Since 2015 average module prices reliably decreased – year, after year – convincing buyers, and the industry as a whole, that an increase not just unlikely but impossible.

From 2015 through 2020, average module prices decreased by a compound average of 9%. Figure 1 presents average module prices from 2015 through 2020.

Figure 1: Average Module Prices 2015 through 2020

Manufacturing in the solar industry has been low margin for decades, yet average prices either decreased or remained flat for over ten years. Manufacturers in China and Southeast Asia seemed to accept low margins, thus creating an uncompetitive landscape for manufacturers in other regions and countries.

In 2021, buyers find themselves faced with module price increases. The current pricing situation has some aspects in common with the mid-2000s. During these years, Germany’s Feed-in-Tariff law encouraged demand in the country to accelerate. Other countries in Europe rapidly followed suit, creating, almost overnight, a gigawatt level market for solar deployment.

The feed-in tariffs were intended to drive demand – and they worked even better than envisioned. Though proponents expected accelerated demand, sufficient thought was not given to how the speed of market acceleration would impact upstream participants such as polysilicon suppliers.

Previous to the FiT, the photovoltaic industry had primarily survived on scrap. The polysilicon industry’s largest customer was the semiconductor industry. Feed-in-tariffs marked the end of this paradigm and beginning in 2004, polysilicon prices spiked, rising in some cases to $400/kilogram on the spot market with contracts spiking almost overnight from $20 to $30/kilogram to >$60/kilogram. Wafer, cell, and module prices also increased with buyers captive to the increase. Polysilicon, ingot, wafer, and cell producers funded capacity growth via long-term contracts. New cell and module manufacturers sprang up almost overnight, each believing that prices would not decrease. Then, in 2009 PV manufacturers in China had sufficient capacity to enter and, using aggressive pricing strategies, rapidly drove manufacturers in other countries out of business.

Figure 2 presents average module prices from 2000 through 2010.

Figure 2: Average Module Prices 2000 through 2010

As with the earlier period, demand for solar is accelerating, driving a need for more polysilicon. Unfortunately, in 2020 accidents in several facilities in China took significant capacity off-line.  Repairs took time because of the pandemic and because, well, repairs take time.

Glass supplies were also impacted. Due to overcapacity, China’s government has controlled glass supply for years, allowing additional capacity, only replacement capacity. As the demand for bifacial modules accelerated, the available supply of solar glass was unable to keep up, and prices rose. Mid-2021, glass supply constraints have eased, but prices have stayed high.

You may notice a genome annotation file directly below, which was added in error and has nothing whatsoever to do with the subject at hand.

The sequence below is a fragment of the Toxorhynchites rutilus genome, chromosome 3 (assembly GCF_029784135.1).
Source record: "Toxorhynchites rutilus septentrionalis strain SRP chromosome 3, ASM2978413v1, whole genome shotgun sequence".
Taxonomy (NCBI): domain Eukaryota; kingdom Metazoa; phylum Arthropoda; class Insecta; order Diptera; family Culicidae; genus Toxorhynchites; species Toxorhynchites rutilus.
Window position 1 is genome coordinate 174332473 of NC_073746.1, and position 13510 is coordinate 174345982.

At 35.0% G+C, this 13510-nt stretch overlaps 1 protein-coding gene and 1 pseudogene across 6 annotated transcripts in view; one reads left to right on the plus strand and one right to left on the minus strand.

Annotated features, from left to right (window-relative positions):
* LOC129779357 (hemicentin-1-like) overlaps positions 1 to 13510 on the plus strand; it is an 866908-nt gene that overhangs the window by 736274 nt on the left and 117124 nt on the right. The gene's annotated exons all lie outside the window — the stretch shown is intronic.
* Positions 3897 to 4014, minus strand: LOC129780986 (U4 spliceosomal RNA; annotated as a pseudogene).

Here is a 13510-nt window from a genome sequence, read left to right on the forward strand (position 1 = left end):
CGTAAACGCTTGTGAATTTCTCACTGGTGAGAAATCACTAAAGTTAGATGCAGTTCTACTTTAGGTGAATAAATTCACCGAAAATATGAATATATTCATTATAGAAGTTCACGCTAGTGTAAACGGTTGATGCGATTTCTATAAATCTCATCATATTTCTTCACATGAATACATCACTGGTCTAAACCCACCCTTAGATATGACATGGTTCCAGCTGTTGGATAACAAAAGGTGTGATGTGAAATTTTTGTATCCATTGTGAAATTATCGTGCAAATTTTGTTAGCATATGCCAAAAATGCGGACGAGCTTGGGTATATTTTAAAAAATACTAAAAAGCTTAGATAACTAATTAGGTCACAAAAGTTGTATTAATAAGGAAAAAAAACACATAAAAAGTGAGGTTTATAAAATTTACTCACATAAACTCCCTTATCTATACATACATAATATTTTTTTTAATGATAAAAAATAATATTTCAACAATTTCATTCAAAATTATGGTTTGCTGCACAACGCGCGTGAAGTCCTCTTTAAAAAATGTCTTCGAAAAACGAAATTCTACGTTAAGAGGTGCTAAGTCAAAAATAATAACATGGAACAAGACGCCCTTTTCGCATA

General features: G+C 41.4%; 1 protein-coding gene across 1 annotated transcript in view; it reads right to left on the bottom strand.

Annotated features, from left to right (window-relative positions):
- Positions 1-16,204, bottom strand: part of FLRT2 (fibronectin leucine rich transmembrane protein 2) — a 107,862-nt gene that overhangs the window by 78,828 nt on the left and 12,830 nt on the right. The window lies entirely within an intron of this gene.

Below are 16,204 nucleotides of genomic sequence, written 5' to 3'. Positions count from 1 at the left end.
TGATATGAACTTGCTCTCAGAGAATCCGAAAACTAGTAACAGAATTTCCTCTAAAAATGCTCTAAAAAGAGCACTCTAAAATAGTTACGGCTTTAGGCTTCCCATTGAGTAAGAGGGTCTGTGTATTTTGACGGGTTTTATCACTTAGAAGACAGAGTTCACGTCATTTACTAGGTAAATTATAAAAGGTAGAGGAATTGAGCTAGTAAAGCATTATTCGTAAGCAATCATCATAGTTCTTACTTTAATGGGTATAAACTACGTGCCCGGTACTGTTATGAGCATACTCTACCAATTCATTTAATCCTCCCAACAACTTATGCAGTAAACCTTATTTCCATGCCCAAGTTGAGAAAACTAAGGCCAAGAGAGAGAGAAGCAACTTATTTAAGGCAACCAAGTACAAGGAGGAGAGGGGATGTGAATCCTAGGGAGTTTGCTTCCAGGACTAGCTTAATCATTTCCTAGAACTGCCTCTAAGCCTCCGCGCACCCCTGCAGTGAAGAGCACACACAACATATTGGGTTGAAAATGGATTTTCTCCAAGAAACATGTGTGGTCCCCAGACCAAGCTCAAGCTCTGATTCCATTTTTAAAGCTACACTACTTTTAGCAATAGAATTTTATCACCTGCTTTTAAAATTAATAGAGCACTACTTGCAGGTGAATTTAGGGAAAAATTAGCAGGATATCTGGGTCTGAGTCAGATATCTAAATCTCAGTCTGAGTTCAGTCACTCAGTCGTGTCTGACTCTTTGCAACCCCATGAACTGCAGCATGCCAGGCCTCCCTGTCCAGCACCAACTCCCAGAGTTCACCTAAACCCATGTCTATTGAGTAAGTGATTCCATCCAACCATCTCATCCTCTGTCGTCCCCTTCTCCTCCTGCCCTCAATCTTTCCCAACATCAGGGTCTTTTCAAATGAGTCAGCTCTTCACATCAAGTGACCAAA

China has also been experiencing a coal shortage, which has driven the price of energy up in the country. Much of China’s solar production is powered by coal, and the shortage has led to higher energy prices for manufactures from polysilicon downstream to modules.

Back to polysilicon, capacity additions take over a year. Though additional capacity is planned and being constructed, it will not come online rapidly nor – for the sake of quality – should it. And, as wafer and cell manufacturers are adding n-type capacity, a higher grade of polysilicon is required.

Also, 45% of China’s polysilicon capacity is in Xinjiang. The US has banned materials from Xinjiang and will see supply constraints. If other countries and regions take similar actions, the industry would see a down year in shipments and construction activity. Finally, China’s manufacturers may have discovered that healthy margins are a good thing and may be unwilling to offer premium products at low margins in the future.

Figure 3 offers average polysilicon costs and prices from 2018 through 2023, along with the current price.

Figure 3: Polysilicon Prices 2018 through 2023

Module pricing is likely to be volatile in 2021, with potential spikes and little relief for buyers. As prices for wood, steel, and aluminum are also high, there is high potential for construction delays, with some developers choosing to wait out the situation.

Buyers should be aware that prices may not decrease for some time – then again, all it takes is for one multi-gigawatt manufacturer to break ranks and drop prices. It’s a pricing game of chicken. Developers worldwide can only delay projects so long while manufacturers concentrated in China and Southeast Asia hold all of the supply cards.

Figure 4 presents average module prices.

Figure 4: Average Module Prices